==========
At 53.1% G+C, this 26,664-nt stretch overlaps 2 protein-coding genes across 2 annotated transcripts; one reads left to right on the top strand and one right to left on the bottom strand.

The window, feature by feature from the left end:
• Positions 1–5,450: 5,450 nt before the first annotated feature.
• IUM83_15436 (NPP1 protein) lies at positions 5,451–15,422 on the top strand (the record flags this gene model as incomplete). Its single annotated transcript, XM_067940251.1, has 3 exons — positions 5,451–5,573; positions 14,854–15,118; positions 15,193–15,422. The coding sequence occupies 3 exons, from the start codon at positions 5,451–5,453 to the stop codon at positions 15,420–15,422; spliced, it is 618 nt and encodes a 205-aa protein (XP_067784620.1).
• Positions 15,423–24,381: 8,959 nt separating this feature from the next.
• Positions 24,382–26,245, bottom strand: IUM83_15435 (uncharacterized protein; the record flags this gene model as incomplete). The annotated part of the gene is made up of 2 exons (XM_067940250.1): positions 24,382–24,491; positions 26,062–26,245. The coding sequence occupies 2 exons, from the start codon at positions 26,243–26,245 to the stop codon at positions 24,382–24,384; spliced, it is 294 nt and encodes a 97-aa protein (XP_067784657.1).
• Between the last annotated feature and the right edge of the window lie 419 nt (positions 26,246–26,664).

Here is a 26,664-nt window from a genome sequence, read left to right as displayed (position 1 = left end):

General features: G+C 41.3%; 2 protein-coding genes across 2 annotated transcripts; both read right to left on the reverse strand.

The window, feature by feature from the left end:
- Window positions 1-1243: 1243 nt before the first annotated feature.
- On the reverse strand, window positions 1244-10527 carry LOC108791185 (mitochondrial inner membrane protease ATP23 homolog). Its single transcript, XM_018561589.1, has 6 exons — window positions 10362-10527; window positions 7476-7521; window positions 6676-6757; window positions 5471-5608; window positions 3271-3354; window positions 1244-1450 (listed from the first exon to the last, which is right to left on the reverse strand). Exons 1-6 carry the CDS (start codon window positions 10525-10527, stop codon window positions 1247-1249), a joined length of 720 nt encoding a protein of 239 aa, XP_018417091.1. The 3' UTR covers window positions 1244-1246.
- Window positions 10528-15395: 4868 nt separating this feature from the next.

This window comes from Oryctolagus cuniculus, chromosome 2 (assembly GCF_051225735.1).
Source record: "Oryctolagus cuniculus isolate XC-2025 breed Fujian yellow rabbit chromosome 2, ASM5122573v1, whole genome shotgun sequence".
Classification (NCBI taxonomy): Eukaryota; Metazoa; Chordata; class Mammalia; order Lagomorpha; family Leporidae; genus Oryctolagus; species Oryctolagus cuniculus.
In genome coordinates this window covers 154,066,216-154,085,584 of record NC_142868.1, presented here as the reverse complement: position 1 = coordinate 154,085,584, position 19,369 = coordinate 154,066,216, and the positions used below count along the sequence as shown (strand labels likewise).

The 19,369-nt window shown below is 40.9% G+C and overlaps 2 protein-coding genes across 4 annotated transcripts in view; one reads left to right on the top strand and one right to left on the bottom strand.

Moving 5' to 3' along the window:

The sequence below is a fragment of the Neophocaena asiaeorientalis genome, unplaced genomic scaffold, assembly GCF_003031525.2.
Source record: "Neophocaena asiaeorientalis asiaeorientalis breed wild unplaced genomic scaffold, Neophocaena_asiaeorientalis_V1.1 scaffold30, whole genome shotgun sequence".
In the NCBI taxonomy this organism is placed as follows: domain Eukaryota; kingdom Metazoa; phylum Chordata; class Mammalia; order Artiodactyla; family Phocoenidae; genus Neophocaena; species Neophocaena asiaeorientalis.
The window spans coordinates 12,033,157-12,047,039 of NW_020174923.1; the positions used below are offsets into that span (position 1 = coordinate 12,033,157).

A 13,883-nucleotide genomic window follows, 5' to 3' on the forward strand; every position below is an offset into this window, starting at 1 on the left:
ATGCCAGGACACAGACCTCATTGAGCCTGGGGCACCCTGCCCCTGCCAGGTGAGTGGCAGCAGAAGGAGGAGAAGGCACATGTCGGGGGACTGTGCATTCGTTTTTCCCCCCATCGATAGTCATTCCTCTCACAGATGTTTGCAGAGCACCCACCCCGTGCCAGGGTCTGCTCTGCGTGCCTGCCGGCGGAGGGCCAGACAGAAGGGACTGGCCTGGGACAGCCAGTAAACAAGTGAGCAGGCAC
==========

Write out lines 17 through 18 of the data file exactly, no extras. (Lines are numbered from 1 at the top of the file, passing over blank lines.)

In genome coordinates this window covers 154,066,216-154,085,584 of record NC_142868.1, presented here as the reverse complement: position 1 = coordinate 154,085,584, position 19,369 = coordinate 154,066,216, and the positions used below count along the sequence as shown (strand labels likewise).

The 19,369-nt window shown below is 40.9% G+C and overlaps 2 protein-coding genes across 4 annotated transcripts in view; one reads left to right on the top strand and one right to left on the bottom strand.